Routledge Handbook of Complementary and Alternative Medicine
Perspectives from Social Science and Law
Edited by Nicola K. Gale, Jean V. McHale
Routledge – 2015 – 404 pages
The provision and use of traditional, complementary and alternative medicine (CAM) has been growing globally over the last 40 years. As CAM develops alongside- and sometimes integrates- with conventional medicine, this handbook provides the first major overview of its regulation and professionalization from social science and legal perspectives.
The Routledge Handbook of Complementary and Alternative Medicine draws on historical and international comparative research to provide a rigorous and thematic examination of the field. It argues that many popular and policy debates are stuck in a polarized and largely asocial discourse, and that interdisciplinary social science perspectives, theorising diversity in the field, provide a much more robust evidence base for policy and practice in the field. Divided into four sections, the handbook covers:
This important volume will interest social science and legal scholars researching complementary and alternative medicine, professional identify and health care regulation, as well as historians and health policymakers and regulators.
Introduction Nicola Gale and Jean McHale Part 1: Disciplinary Frameworks, Law, Sociology and History 1. Limits and Liberties: CAM, regulation and the medical consumer in historical perspective Roberta Bivins 2. Power and Professionalism in CAM: A Sociological Approach Mike Saks 3. Legal Frameworks, Professional Regulation and CAM Practice: Perspectives from the UK Jean McHale Part 2: Diversity of Professions and Practices 4. Developing Naturopathy in Interwar Britain Jane Adams 5. Practising Ayurveda in the UK: Simplification, Modification, Hyphenation and Hybridisation Romila Santosh 6. Shamanism and Safety: Ancient Practices and Modern Issues Alexander Alich 7. The Knowledgeable Doer: Nurse and Midwife Integration of Complementary and Alternative Medicine in NHS Hospitals Sarah Cant and Peter Watts 8. The Nexus Between the Social and the Medical: How can we Understand the Proliferation of Complementary and Alternative Medicine for Enhancing Fertility and Treating Infertility Karen Willis and Jo Ann Rayner Part 3: Risk and Regulation: CAM Products, Practitioners and the State 9. Making CAM Auditable: Technologies of Assurance in CAM Practice Today Ayo Walberg 10. The Harm Principle and Liability for CAM Practice: A Comparative Analysis of Canadian and United States Health Freedom Laws Irehobhude U Iyioha 11. Risk and Regulation: CAM Products, Practitioners and the State: Perspective on Risk and Protection of the Public in the Australian Media Monique Lewis 12. Traditional Medicine and the Law in Kenya John Harrington 13. Regulation of Complementary Medicines in Australia: Influences and Policy Drivers Michael Dodson 14. Intuitive Spiritual Medicine: Negotiating Incommensurability Ruth Barcan 15. Traditional Chinese Medicine and Acupuncture Practitioners and the Canadian Health Care System: The Role of the State in Creating the Necessary Vacancies S. Welsh and Heather Boon 16. Aspirations, Integration and the Politics of Regulation in the YK, Past and Future Julie Stone Part 4: Critical Perspectives on Knowledge in CAM 17. CAM and Conventional Medicine in Switzerland: Divided in Theory, United in Practice Helene Martin and Jerome Debons 18. Patient Choice and Professional Regulation: How Patients Choose CAM Practitioners Felicity Bishop 19. (Re)Articulating Identities Through Learning Space: Training for Massage and Reflexology Emma Wainwright and Elodie Marende 20. Research Evidence and Clinical Practice in Homeopathy Morag Heirs 21. Towards a Learning Profession? Adapting Clinical Governance for Complementary and Alternative Medicine Jane Wilkinson and Nicola Gale 22. The Relation Between the Advancement of CAM Knowledge and the Regulation of Biomedical Research Marie-Andree Jacob Conclusion Nicola Gale and Jean McHale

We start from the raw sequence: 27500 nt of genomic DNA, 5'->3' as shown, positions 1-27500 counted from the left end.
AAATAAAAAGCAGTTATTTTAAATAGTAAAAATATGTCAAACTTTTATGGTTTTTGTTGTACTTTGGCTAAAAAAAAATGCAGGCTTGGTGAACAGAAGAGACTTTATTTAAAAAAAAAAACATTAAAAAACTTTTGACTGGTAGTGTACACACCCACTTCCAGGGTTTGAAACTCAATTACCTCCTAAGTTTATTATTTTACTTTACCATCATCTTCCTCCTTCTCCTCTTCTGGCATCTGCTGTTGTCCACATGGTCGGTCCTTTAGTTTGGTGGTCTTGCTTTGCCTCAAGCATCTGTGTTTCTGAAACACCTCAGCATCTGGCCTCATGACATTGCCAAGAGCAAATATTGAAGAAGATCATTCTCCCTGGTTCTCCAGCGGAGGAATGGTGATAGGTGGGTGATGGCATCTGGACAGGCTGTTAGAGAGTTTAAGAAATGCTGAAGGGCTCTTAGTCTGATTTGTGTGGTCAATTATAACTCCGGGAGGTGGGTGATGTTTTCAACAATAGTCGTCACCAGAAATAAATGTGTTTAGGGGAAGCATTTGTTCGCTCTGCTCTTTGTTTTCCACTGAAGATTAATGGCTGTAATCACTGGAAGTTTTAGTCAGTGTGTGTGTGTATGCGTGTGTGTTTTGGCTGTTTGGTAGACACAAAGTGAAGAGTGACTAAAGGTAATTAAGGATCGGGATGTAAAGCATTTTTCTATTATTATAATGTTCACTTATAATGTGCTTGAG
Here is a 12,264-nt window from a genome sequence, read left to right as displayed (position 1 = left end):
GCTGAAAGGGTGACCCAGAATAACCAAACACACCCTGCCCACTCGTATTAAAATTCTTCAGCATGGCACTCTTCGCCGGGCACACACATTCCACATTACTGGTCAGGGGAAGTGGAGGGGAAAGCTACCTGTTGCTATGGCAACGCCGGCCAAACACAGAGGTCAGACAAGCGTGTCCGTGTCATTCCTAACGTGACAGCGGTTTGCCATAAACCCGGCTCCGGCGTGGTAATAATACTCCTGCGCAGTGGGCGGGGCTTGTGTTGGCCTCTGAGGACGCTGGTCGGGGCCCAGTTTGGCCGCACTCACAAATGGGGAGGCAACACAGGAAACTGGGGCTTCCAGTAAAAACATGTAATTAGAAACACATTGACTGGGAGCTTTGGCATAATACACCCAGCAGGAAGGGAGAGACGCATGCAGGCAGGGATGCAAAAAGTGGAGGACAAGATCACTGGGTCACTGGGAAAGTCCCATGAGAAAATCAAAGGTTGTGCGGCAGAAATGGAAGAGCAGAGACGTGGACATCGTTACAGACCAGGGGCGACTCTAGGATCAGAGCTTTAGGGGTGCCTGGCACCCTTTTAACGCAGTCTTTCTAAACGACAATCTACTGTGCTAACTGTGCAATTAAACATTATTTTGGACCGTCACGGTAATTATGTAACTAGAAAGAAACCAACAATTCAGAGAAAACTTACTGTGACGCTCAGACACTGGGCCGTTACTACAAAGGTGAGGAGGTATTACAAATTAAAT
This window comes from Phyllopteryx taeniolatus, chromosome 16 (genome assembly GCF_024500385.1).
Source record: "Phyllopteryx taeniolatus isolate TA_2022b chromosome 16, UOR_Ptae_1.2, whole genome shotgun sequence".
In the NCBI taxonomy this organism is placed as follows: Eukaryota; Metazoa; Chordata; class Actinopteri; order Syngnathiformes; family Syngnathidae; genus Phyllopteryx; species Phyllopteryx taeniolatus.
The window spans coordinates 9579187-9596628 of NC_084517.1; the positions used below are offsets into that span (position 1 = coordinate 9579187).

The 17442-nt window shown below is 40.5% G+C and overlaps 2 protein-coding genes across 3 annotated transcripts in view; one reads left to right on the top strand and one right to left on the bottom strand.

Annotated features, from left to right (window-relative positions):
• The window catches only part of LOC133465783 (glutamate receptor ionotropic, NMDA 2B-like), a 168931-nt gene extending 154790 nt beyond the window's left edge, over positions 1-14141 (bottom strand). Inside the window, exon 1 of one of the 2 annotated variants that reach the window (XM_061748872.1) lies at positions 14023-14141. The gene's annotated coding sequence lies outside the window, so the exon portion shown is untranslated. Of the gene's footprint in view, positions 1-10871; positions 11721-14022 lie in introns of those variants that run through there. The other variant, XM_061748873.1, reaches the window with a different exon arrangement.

Nicola Gale, MA, PhD, is a health sociologist based at the Health Services Management Centre at the University of Birmingham, UK. She started her career at the University of Warwick, where her PhD was a comparative ethnographic study of training colleges for homeopaths and osteopaths in the UK. Since then, she has developed a portfolio of research in the fields of health services research, public health, primary care, community-led health care and complementary and alternative health care. She is committed to theoretically-informed empirical work that helps better understand, involve and meet the needs of a diverse population. Methodologically, she specializes in place-based and embodied qualitative methods, user involvement in health care and research, and public engagement in social sciences. Her research has been published in journals such as Sociology of Health and Illness, Health and Place, Implementation Science, Medical Research Methodology, Family Practice and Complementary Therapies in Medicine.
Jean McHale is Professor of Healthcare Law and Director of the Centre for Health Law Science and Policy at Birmingham Law School, University of Birmingham, UK. Her books include Medical Confidentiality and Legal Privilege (1993); Health Law and the European Union (2004 with Hervey) and Health Care Law Text and Materials (2nd ed, 2007, with Fox), edited collections include Principles of Medical Law (2010, with Grubb and Laing). Her new monograph, European Health Law, with Tamara Hervey will be published in 2015.